7 quick ways to create more space indoors

7 quick ways to create more space indoors

Transform your home with these 7 simple and quick ways to create more space indoors…

Feeling cramped at home? Having everyone in your household at home at the same time – especially for a prolonged period of time – can bring challenges in terms of space.

So here are 7 simple and quick ways you can create more space indoors right now.

1. Do the skirting board test

It’s easy for a small space to get even smaller when stuff accumulates around the edges. And even if that stuff around the edges takes up only 0.3m of space in front of the walls, that’s a lot of space when you add it all up.

Take a look around one particular room in your living space. How much, if any, of the skirting board/baseboard can you see – the area where the wall meets the floor? If the answer is not much, do you actually need everything that’s encircling the room and covering the lower walls? Obviously if it’s a sofa or a chest of drawers, that’s probably fine – but if it’s boxes or bags or piles of magazines and other small things, where could you store those things instead? And do you really need them?

2. Get rid of packaging

One of the things I’ve learned over the years from travelling with hand baggage only is that you can free up a lot of space by reduce the air between things. That might sound a bit strange – but think about it in terms of packaging.

Packaging is one of the biggest culprits in terms of taking up space. It contains air – and air takes up space. You can apply this to your cupboard and storage space in your home.

Take a look inside one of the cupboards in your living space. How much of the space inside the cupboard is taken up with things like boxes, bags and bottles? The things inside those boxes, bags and bottles are often a lot smaller than the packaging itself – and you usually only need the thing that’s inside the packaging.

So where possible get rid of the packaging and put the contents into much smaller containers. It’s surprising just how much space you can free up by doing this – and if you really need to keep the boxes for some things, flatten them and store them at the back of a cupboard.

3. Use up spare paint

Multi-coloured paint potsIf you still have some pots of paint from a previous decorating project, use it to cover up scuff marks and brighten some spaces that need a shot of fresh colour.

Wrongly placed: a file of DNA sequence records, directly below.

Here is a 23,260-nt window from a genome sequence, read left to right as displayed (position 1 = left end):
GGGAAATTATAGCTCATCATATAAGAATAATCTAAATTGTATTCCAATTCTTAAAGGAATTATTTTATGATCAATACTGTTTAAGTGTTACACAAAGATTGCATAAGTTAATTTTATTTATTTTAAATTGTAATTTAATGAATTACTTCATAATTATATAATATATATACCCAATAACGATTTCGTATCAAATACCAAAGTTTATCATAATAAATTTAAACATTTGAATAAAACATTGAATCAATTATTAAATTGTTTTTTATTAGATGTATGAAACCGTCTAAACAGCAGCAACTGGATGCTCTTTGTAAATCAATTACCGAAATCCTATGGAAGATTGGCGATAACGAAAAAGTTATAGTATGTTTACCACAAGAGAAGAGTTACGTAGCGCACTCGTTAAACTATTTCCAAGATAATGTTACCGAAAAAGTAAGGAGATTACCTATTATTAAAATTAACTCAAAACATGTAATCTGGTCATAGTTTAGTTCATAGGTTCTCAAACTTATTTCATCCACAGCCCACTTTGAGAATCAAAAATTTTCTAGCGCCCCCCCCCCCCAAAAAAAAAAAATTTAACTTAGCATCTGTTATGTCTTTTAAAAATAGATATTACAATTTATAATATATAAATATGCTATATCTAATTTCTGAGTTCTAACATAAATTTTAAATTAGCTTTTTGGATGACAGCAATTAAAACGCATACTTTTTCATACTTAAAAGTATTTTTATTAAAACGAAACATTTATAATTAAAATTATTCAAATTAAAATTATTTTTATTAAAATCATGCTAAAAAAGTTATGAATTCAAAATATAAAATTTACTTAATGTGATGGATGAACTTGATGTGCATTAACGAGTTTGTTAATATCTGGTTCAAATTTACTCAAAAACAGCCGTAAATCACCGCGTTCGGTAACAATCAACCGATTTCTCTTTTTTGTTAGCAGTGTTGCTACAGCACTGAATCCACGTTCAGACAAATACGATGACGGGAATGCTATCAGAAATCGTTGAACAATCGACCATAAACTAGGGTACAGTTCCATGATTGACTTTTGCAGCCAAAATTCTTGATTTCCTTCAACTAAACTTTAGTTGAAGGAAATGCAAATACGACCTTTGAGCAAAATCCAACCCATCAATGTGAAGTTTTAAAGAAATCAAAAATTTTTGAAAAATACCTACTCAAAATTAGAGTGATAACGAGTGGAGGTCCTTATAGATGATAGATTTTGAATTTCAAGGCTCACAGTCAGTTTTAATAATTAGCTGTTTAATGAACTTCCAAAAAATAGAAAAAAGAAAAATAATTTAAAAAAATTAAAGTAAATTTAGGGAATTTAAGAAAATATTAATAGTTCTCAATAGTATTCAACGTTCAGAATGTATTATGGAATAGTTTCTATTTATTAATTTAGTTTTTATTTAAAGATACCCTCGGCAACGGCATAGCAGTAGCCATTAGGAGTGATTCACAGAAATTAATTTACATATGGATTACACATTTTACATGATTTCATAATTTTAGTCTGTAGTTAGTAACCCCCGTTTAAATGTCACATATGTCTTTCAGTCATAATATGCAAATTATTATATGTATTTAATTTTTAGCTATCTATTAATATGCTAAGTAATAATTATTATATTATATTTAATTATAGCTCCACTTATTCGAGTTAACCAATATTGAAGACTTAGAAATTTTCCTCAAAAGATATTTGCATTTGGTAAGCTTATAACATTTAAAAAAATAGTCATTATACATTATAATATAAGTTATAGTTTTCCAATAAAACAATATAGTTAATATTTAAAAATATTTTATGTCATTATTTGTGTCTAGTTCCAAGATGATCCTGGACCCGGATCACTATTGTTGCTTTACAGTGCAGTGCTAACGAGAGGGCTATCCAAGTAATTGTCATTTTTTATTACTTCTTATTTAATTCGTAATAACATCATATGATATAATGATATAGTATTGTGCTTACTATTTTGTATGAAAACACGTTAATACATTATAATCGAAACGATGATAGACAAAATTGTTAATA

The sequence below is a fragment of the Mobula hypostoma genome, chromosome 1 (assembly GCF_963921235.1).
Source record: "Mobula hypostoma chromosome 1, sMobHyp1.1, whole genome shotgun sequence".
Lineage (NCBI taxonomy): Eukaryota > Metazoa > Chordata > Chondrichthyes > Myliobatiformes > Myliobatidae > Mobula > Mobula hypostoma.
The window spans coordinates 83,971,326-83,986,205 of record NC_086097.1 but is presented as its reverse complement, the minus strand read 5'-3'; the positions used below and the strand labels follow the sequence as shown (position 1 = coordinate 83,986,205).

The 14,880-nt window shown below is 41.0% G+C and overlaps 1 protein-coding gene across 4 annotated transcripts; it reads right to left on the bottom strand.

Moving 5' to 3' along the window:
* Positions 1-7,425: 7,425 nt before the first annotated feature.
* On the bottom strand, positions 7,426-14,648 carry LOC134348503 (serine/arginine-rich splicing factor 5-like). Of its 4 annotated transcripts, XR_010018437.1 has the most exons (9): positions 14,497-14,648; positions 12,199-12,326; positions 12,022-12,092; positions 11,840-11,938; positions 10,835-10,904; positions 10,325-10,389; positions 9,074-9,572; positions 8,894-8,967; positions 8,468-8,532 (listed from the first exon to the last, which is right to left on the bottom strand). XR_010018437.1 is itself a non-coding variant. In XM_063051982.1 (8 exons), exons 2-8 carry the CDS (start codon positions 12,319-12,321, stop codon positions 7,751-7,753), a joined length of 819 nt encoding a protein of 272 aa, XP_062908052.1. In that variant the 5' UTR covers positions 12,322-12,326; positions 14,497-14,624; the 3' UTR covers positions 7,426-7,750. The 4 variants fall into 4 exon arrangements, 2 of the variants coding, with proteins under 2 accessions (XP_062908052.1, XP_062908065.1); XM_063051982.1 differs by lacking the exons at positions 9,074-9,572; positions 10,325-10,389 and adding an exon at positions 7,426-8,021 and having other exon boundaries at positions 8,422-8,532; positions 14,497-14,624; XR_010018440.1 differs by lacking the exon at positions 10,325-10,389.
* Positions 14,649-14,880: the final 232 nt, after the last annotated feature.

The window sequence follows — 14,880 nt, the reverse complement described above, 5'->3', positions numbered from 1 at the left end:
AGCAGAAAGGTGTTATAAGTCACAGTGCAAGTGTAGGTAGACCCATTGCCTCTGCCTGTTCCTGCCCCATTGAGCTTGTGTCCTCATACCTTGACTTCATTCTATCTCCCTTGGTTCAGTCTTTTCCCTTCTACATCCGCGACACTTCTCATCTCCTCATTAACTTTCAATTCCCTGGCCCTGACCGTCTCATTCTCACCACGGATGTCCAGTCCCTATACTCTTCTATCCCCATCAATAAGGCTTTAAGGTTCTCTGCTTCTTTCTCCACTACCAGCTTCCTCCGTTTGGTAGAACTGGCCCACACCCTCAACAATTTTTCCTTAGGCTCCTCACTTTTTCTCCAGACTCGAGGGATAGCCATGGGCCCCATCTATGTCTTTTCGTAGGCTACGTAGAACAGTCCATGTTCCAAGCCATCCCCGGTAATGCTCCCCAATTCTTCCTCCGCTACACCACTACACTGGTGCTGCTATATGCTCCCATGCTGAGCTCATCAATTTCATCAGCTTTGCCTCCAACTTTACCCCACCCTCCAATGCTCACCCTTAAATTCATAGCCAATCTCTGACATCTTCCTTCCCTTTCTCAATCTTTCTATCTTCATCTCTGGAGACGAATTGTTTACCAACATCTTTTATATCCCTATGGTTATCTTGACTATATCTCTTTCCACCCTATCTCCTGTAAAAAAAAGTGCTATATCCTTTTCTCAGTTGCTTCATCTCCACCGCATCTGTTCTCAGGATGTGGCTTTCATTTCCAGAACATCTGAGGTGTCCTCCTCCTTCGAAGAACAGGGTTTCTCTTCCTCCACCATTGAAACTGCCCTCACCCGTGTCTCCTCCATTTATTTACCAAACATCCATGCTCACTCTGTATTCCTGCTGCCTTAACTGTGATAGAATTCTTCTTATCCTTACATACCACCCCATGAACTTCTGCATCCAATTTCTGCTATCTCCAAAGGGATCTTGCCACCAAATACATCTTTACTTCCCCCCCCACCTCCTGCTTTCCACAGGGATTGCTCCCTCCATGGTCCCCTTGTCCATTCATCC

Doing this can make a big difference to how you feel in your living space and, depending on the colour of the paint, it can create a different perception of space.

4. Decide what you do and don’t need

Clearing out stuff you don’t need is an obvious way to free up more space. If you’ve been at home for some time now, you’ll have a fairly good idea of what you use every day and what you haven’t used at all.

When I cleared my whole house before I went travelling, I turned the principle of decluttering on its head and instead of deciding what I didn’t need, I looked at what I did need – and I devised a powerful process for clearing all the other clutter.

My process is quite extreme – but you can adapt it to suit your own situation. Once you’ve done this, put aside everything you don’t need (or keep it in the car) until you can either give it away, take it to a charity shop/op shop/thrift store – or sell it. This whole process will give you a wonderful feeling of more space.

If you have loft/attic space, be careful about storing things temporarily up there; it’s easy to forget about it and leave it there, instead of letting it go to someone who needs it more.

5. Use mirrors and light

Monkey looking into a car wing mirrorIf you have mirrors on the wall, or stand-up mirrors, are they doing your space justice? A well-placed mirror can give the illusion of double the space and also bring in more light – but make sure the mirror is reflecting a space you want to look at.

This article on using mirrors according to feng shui has some useful tips.

6. Move things around

Create a new environment within the same space simply by moving a few things around.

For example, turn your dining room or kitchen table 90 degrees and see what difference it makes. If you have a large piece of furniture in the middle of a space, move it to the side of that space and see what difference that makes.

If you have your furniture and belongings spread out over your whole living space, try grouping some things together to free up space elsewhere – or make more use of the ‘upward’ space rather than letting things spread outwards.

7. Keep surfaces clear

It’s very easy to let things start to clutter up worktop surfaces, tables and desks. When that happens, not only can it be a distraction but it makes everything feel much smaller, not to mention messy.

So keep surfaces clear. Put things away and out of sight after you’ve used them – every time. Sounds obvious but it’s surprising how cluttered your space can quickly feel if you leave things lying around.

Do the same with your floor space.

Extra tip:

Simple wreath for a doorWhen you’re in the same space all the time it can start to feel dull and uninteresting. Give yourself a brighter welcome home after you’ve been out to get the groceries. For example, give your front door a good clean. Polish the numbers on the door. If you have paint, give the door a splash of colour. And if you can get hold of some artificial flowers or some evergreen foliage, why not attach them to the door in some way.

What tips do you have for creating more space indoors?


  1. Philip Jansseune 2 years ago

    Great tips Angela, and right now if then perfect time to achieve some of these if work is at a low ebb!

    • Author
      Angela Sherman 2 years ago

      Thanks Philip – glad they’re useful and, yes, you’re right that this is a good time!

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